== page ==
Friday, January 22, 2010

Welsh Rabbit - all the cheese, none of the bunny fur!

The rain is still coming down in Los Angeles, and my poor dog is terrified of thunder and wind - both of which we seem to have an endless supply of at the moment.  Did you hear we've had tornados?  Time for comfort food.

To mix things up a little, how about Welsh Rabbit?  Also known as Welsh Rarebit, it's basically cheese sauce on toast, but it's so much more!  There are many legends associated with this simple fare.  1) When my mom used to make it when I was a kid, I just thought that we were eating the vegetarian version, and that the glamorous Welsh used to have chunks of rabbit in their cheese sauce.  2) According to Mick, the British proprietor of our favorite local cafe, the name is a total slur on the Welsh, who the English perceive as inferior due to their coal mines and propensity for words with too many w's, and y's (see Aberystwyth).  His version contends that the Welsh were so poor, that they couldn't even afford rabbit - which used to be one of the cheapest proteins available.  They were so poor, they could only afford cheese and bread.  3) Another version says that Welsh rabbit hunters, after a successful rabbit hunt, would eat this fortified cheese toast upon returning home - thereby negating Mick's version of the legend.  4) Of course, there is another version where unsuccessful Welsh rabbit hunters have to eat cheese toast because they aren't very good hunters.  5) A really twisted version claims that a Welsh chef tried to pass off cheese toast as rabbit to unsophisticated Welsh diners.  While I have actually never eaten rabbit, I might argue that melty cheese toast is easier to prepare and perhaps tastier than rabbit.  Also, since Darling Husband is 50% Welsh, I'm not allowed to be to antagonistic toward  this noble people.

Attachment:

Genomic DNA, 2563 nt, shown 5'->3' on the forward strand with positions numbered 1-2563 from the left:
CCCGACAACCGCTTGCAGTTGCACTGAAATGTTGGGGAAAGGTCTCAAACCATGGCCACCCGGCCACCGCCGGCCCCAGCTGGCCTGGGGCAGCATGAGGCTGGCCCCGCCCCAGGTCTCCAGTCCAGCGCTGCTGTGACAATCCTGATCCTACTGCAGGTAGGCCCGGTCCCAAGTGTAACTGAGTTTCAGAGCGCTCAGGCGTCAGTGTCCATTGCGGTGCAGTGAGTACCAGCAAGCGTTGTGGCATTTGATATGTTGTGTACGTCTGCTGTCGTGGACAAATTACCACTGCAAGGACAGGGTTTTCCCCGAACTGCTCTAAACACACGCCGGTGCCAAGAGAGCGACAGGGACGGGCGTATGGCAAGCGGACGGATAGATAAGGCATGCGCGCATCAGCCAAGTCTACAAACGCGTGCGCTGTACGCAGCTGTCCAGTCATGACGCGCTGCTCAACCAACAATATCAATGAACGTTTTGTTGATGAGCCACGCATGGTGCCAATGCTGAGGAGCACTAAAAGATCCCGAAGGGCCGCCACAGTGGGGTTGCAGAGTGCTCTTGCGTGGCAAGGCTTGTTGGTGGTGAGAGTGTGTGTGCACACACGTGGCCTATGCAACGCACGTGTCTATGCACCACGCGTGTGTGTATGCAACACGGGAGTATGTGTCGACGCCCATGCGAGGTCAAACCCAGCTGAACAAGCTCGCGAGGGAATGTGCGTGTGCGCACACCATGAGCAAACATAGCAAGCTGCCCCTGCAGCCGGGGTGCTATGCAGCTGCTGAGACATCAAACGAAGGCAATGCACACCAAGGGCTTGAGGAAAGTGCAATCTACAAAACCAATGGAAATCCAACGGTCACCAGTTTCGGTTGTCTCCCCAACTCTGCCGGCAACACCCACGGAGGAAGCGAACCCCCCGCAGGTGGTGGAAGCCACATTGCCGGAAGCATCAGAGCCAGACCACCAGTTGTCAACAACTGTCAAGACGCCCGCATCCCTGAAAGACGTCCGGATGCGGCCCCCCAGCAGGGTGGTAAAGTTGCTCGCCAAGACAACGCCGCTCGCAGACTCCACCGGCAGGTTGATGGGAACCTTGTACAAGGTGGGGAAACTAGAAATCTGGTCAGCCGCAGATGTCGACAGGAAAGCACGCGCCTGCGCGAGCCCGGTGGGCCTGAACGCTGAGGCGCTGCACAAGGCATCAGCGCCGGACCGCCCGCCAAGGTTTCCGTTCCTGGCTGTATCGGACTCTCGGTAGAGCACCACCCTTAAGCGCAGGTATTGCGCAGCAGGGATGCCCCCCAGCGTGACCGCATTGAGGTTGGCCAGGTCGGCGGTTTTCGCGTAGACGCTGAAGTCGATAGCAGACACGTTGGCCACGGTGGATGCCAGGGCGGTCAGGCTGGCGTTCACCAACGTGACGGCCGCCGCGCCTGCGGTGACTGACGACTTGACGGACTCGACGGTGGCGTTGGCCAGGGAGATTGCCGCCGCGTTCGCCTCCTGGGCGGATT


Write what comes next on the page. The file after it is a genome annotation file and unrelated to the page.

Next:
Legend aside, it is a perfect meal for a cold winter night.  Here's a recipe for Welsh Rabbit from Laura Werlin's fantastic book The New American Cheese:

Melt 2 Tbsp butter over medium heat in a medium size saucepan.
Add 3 Tbsp flour and stir for 1 minute
Add 1/2 cup beer and stir until the bubbles start to cook out, about 30 seconds
     (I would suggest a more flavorful, darker beer.  Alternately, my mom used milk.  Less body, but better for kids...)
Add 6-7 ounces of grated cheddar cheese, 2 tsp Worcestershire, 1/2 tsp dry mustard and a dash of cayenne.

Stir constantly until the cheese melts.

Toast up 4 thick slices of substantial bread (Wonderbread will not work!)

Toast on plate, cheese sauce on toast.  If you're trying to eat veggies with all your meals, add a tomato.

*You can always try other cheeses - whatever you have.  Try Gouda or Emmenthaler for some happy melting.  A little fortified Sherry could be tasty too.  If you use white cheese, a little Paprika would add color. a tablespoon of Dijon mustard could be a nice alternate if you don't have any dry mustard in the house.

That's it!  Easy enough for a Welshman to do it.

Sweet dreams!  May your dreams be full of cheese and sweet bouncing bunnies!


  1. Hmmm....I have an annoying tendency to steal hubby's wine for the purpose of making dinner. I hadn't thought to look at the beer as well.

  2. Cooking with beer is great! It's great with cheese (obviously), and I've also had success putting it in spaghetti sauce and deglazing onions after they've been sauteed for whatever. No booze is safe in my house!